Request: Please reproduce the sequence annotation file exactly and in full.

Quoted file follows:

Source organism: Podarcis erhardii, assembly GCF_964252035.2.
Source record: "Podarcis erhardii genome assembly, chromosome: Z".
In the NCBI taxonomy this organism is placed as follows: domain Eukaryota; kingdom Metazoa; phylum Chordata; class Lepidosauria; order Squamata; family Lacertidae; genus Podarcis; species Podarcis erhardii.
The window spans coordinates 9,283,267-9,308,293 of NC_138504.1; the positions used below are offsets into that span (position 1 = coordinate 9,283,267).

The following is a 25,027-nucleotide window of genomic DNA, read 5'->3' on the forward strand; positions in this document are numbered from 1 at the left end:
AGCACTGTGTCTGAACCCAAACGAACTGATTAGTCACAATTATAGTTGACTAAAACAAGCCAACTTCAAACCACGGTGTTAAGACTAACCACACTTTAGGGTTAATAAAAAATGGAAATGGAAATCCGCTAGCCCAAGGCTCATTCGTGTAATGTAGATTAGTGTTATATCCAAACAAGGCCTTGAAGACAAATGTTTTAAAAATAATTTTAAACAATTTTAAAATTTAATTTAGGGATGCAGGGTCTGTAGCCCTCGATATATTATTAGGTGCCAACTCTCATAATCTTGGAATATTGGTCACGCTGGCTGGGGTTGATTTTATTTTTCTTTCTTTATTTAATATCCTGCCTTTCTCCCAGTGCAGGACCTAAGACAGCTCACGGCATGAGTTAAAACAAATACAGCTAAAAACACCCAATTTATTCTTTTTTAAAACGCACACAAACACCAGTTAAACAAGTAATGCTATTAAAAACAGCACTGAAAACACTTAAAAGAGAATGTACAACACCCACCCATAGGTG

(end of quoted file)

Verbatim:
Source organism: Podarcis erhardii, assembly GCF_964252035.2.
Source record: "Podarcis erhardii genome assembly, chromosome: Z".
In the NCBI taxonomy this organism is placed as follows: domain Eukaryota; kingdom Metazoa; phylum Chordata; class Lepidosauria; order Squamata; family Lacertidae; genus Podarcis; species Podarcis erhardii.
The window spans coordinates 9,283,267-9,308,293 of NC_138504.1; the positions used below are offsets into that span (position 1 = coordinate 9,283,267).

The following is a 25,027-nucleotide window of genomic DNA, read 5'->3' on the forward strand; positions in this document are numbered from 1 at the left end:
AGCACTGTGTCTGAACCCAAACGAACTGATTAGTCACAATTATAGTTGACTAAAACAAGCCAACTTCAAACCACGGTGTTAAGACTAACCACACTTTAGGGTTAATAAAAAATGGAAATGGAAATCCGCTAGCCCAAGGCTCATTCGTGTAATGTAGATTAGTGTTATATCCAAACAAGGCCTTGAAGACAAATGTTTTAAAAATAATTTTAAACAATTTTAAAATTTAATTTAGGGATGCAGGGTCTGTAGCCCTCGATATATTATTAGGTGCCAACTCTCATAATCTTGGAATATTGGTCACGCTGGCTGGGGTTGATTTTATTTTTCTTTCTTTATTTAATATCCTGCCTTTCTCCCAGTGCAGGACCTAAGACAGCTCACGGCATGAGTTAAAACAAATACAGCTAAAAACACCCAATTTATTCTTTTTTAAAACGCACACAAACACCAGTTAAACAAGTAATGCTATTAAAAACAGCACTGAAAACACTTAAAAGAGAATGTACAACACCCACCCATAGGTG